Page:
Two weeks, two graduations, what’s next for me?

Last month we celebrated. First was college graduation for my eldest on the East Coast, then back home for the last rites of high school with my youngest. There were so many parties and official events that I powered through by focusing on logistics. Now I have time to stop and consider the meaning of it all.

 

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There’s no denying middle age

In addition to the festivities, I also underwent that initiation into middle age, the baseline colonoscopy. And recently I’ve spent hours collecting financial documents, as my husband and I worked with an attorney to update our wills. Little wonder that my spinning instructor cautioned me about hunching my shoulders, and my chiropractor told me to come back in just a week.

 

That persistent question

Why can’t I stop and bask in my kids’ graduations — celebrate a job well done? Why do I jump to “what’s next?” Maybe it has to do with the question people were asking me at last month’s functions: “Now you’re going to be an empty nester. What do you think about that, and what do you plan to do with yourself?

 

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I tense up. For twenty years I’ve been a stay-at-home mom, school and sports volunteer, carpool driver and family chef. I don’t know how to translate these skills into something that will give my life meaning for the next twenty years.

I know I’m over-reacting. Folks are just being nice when they ask me “what’s next.” We don’t know each other well, and they’re trying to make conversation. Maybe the woman who asks me this is gathering ideas for her own midlife transition, or maybe she wonders if anyone else dreads an empty nest as much as she does. In fact, the actual number of people asking me “what’s next” has been small — nonetheless, I feel overwhelmed by the question.

 

Not knowing what’s next

For lots of us, it’s a scary transition. We’re left alone as our children go off to new adventures, friends and opportunities. Although it doesn’t hit you when they’re in elementary or middle school, the implication of raising your kids to be independent is that, eventually, they won’t need you anymore. This is good. But it’s also terrible.

I’ve spent the better part of two decades shepherding my children through their activities, helping with homework, doing laundry and cooking, and learning about their friends and interests. Now I’m staying put while they move on to do these things somewhere else, without me. Sure, it’s nice to do less laundry than before, not to always plan ahead what we’ll have for dinner. But there’s a big hole in my day-to-day life where my kids used to be, and I’m not sure how to fill it.

 

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A beginning or an end?

Commencement: for the graduates, it’s a beginning. For me, the graduates’ mother, it feels like more of an end. The end of their childhoods, the end of little people who need me, the end of doing what I know how to do.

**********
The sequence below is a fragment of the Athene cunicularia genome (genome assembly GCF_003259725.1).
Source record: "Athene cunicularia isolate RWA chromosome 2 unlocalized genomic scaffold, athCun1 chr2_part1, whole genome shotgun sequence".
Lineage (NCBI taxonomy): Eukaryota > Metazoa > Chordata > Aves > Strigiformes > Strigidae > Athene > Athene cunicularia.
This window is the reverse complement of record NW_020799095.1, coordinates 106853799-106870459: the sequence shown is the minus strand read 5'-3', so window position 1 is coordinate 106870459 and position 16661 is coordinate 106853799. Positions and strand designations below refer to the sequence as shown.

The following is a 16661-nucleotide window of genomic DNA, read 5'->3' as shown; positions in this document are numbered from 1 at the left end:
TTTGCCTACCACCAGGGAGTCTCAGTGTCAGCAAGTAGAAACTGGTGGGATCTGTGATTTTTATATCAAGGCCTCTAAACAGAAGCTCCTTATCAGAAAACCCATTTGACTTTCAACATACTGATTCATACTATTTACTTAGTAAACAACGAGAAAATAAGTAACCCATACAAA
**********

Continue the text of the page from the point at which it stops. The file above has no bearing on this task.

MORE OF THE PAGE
I have faith there’ll be more joy ahead — I’ll make my way through this tunnel of sadness, fear and confusion. But I’m not ready to announce “what’s next” for me.

When I figure it out, though, I’ll be sure to let you know.

 

Image credits: Daisy Shih, Nick Harris, Anne Rosales

Looking for light this side of the equinox: excuses and enneagrams

We’re still seven weeks away from the vernal equinox, when the hours of daylight will equal the hours of darkness, heralding my favorite season of the year. I love the summer, when days are long, and light lasts well into the evening.

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SAD: a lack of light

I think I need sunlight now more than ever. Lately, when friends have asked me if I’m still posting to my blog, I realize that my “holiday break” has continued well past New Year’s. My only excuse for my silence has been “the January malaise,” to which one friend replied, “Oh, you must be seasonal.” And I think she’s right. It may not be severe enough to be clinical, but I recognize in myself symptoms of Seasonal Affective Disorder (SAD), which is a type of winter depression that overtakes mainly women due to lack of sunlight.

I have one of those SAD lights, but I don’t sit in front of it regularly, and I don’t start using it early in the fall, before I start feeling bad — so I don’t receive the benefits I’m supposed to get from it. Too bad I’m not like the dogs I saw on the ABC News, whose owners were kind enough to buy them daylight spectrum lights. Those depressed doggies apparently perked up after lying in front of the SAD lightboxes. You can check out the story and video here.

The Enneagram: en-light-ening?

I started to make a list of things I had done during the month of January, during which I did no writing or blogging, but after taking the Enneagram test online, I realized I probably need to fight my compulsion to ennumerate my accomplishments — that I should focus more on “being” and less on “doing.” This is because my top score on the quiz was that of the Enneagram 3, or The Achiever, who has a tendency to tie her sense of self-worth to her accomplishments. My second top score was even less encouraging: it was the 8, or the The Challenger, who is confident and assertive, but also prone to confrontation and intimidation. Not exactly what I needed to pull me out of a slump.

 

Enneagram Symbol

Courtesy of The Ennegram Institute

 

So in the spirit of not evaluating myself by how many checks I’ve put on the to-do list, I won’t go through the “incredible” (not really) things I did during my time away from the blog. I do have some plans coming up that may involve changing or adding to Second Serve, however, and those are exciting. Hopefully, with more sunlight in the days ahead, I’ll be able to get going on them.

Until then, I’ll be the lady searching for sun. But don’t get in my way, as apparently one of my possible Enneagram types won’t hesitate to elbow past you!

 

Image credits: iFreeze, Enneagram Institute

Blogging with the pros

Last week I attended my first blogging convention, BlogHerPRO. It was a mini-convention, lasting only one day — something that made me more willing  to try it. That, and its location in San Francisco enticed me — for a “local” such as myself, it was only an hour away. Although I was intimidated to enter the room, I found the experience invigorating, even transformative. Let me tell you why.